I forgot about my first flash fiction story that I wrote two years ago on May 1, 2013, and this evening over dinner when my husband gave me the word prompts, I remembered Joe and Carol, my professional thieves, and wondered what happened to them after the job they pulled. Today’s entry is a little shorter than I like, but being gone most of the day has the Boxer pup trying to put her toys on my laptop in an effort to thwart my writing attention. And when a 55 lb dog is climbing over you, it’s hard not to stop what you’re doing. Enjoy
May 8, 2015
Word prompts: blackberry, salmon, beer
“How’re the scallops?” asked Carol.
“Delicious. But I really want some salmon. How’s the pizza?” said Joe.
“You can’t beat this view,” she said.
“No.” He gave her a sideways glance. “You aren’t still mad about the catacombs, are you?”
Carol glared at him. Once they’d retrieved the ferret painting, dropped it with their contact, and got their ten percent, the pair of thieves took a trip down into the catacombs beneath Paris. Joe hid from her, sending her into a panic for fifteen minutes until he jumped out from a dark corner. She almost grabbed a piece of skeleton to beat him.
That had been the previous evening. Now they sat outside a café in Genoa, overlooking the Mediterranean. She sat up in her chair, reaching for her Blackberry Collins. “It wasn’t funny then and it’s not funny now, Joseph.”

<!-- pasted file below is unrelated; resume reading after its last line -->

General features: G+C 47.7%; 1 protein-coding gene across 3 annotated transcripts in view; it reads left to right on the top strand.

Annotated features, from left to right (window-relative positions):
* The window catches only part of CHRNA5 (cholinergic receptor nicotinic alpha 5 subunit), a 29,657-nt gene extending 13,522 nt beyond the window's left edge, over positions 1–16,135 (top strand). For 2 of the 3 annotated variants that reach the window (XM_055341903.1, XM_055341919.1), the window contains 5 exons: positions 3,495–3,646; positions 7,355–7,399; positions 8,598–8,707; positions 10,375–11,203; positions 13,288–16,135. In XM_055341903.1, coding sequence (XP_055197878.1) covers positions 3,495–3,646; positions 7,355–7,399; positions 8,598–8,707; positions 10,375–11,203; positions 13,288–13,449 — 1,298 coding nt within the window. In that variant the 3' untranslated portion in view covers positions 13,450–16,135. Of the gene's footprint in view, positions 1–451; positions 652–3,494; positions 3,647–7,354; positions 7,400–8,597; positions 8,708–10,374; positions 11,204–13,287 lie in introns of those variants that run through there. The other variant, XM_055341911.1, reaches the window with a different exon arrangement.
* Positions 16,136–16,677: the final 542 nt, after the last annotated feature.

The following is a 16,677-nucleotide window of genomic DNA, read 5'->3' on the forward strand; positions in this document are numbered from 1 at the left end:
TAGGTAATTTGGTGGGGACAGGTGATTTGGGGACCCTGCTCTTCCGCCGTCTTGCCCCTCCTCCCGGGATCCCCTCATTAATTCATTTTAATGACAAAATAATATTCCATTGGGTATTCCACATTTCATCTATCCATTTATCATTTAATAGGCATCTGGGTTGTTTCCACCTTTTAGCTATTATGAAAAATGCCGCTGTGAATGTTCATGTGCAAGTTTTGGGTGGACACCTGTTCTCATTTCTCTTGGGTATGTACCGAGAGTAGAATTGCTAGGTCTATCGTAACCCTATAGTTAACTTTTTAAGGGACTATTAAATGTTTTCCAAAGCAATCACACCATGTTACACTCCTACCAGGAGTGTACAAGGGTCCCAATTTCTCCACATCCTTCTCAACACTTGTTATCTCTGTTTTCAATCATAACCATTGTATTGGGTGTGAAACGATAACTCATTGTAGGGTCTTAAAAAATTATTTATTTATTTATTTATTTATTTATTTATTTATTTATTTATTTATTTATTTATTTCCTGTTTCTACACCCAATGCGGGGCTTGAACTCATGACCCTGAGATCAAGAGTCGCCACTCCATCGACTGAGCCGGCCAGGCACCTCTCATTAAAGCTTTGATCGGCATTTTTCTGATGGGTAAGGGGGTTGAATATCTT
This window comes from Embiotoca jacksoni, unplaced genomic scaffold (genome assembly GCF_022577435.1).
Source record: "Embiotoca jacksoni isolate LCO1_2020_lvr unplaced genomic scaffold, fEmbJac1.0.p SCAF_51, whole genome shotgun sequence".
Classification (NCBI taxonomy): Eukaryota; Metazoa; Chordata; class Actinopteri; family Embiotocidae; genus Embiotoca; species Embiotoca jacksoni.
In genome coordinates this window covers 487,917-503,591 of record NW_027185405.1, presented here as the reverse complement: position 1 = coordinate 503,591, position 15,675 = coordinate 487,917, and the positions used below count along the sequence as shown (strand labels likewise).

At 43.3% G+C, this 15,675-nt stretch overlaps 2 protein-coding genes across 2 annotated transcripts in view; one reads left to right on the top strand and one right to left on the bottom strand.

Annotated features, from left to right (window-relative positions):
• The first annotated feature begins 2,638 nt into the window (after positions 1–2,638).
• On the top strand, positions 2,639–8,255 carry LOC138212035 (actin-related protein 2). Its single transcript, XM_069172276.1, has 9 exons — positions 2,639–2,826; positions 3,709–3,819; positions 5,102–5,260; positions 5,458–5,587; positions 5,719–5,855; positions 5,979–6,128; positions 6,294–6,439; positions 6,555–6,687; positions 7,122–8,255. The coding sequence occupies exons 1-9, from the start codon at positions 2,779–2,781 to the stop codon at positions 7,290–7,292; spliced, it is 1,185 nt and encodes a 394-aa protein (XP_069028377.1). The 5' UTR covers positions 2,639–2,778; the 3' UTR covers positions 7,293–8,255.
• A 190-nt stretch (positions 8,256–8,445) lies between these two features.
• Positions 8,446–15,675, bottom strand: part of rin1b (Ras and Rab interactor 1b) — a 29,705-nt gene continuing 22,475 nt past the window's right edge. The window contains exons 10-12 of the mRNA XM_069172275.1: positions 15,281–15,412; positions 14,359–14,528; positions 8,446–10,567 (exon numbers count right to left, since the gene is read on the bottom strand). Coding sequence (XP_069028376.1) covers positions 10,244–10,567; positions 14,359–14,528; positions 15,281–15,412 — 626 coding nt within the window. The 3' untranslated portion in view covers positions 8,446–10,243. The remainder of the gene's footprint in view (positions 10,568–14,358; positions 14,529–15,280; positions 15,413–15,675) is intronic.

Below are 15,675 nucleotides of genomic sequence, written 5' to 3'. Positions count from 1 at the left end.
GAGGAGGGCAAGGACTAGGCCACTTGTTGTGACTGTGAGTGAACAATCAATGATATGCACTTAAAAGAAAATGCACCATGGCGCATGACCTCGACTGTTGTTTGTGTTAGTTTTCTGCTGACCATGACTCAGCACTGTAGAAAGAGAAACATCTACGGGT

“I thought it was hilarious.”
“You know, I haven’t been here in three years,” she mused. “Not since Caspar brought me.”
“The trip was a cover for a job he did,” Joe said.
She shrugged. “Didn’t matter. I knew why we came, even if I never told him. Besides, I ended up stealing those jewels from him.”
Joe held up his glass of gold-hued beer. “No honor among thieves.”
They clinked glasses. “At least we get paid by legitimate companies and people to retrieve their stolen treasures. It may not pay as much, but it keeps us out of prison.”
“I’ll drink to that any day,” said her partner. He drained the last of his beer and wiped his mouth on a cloth napkin. “Caspar will figure out that we stole the painting yesterday. There’s maybe two or three others who could break into his house in Paris, and none of them are half the safecracker you are.”
She stayed quiet, opting to watch the changing colors of sunset in the sky. So what if her ex-boyfriend figured it out? It wasn’t like she couldn’t keep him off their trail now that the stolen painting was in the hands of the insurance company and on the way back to its owner. Caspar Highforth could go to hell for all she cared.
“You’re thinking about him,” teased Joe.
“You have the look.”
Carol glared again. “I do not have a look.”
“Yes, you do,” said Joe, nodding and grinning. “It’s an adorable little scowl.”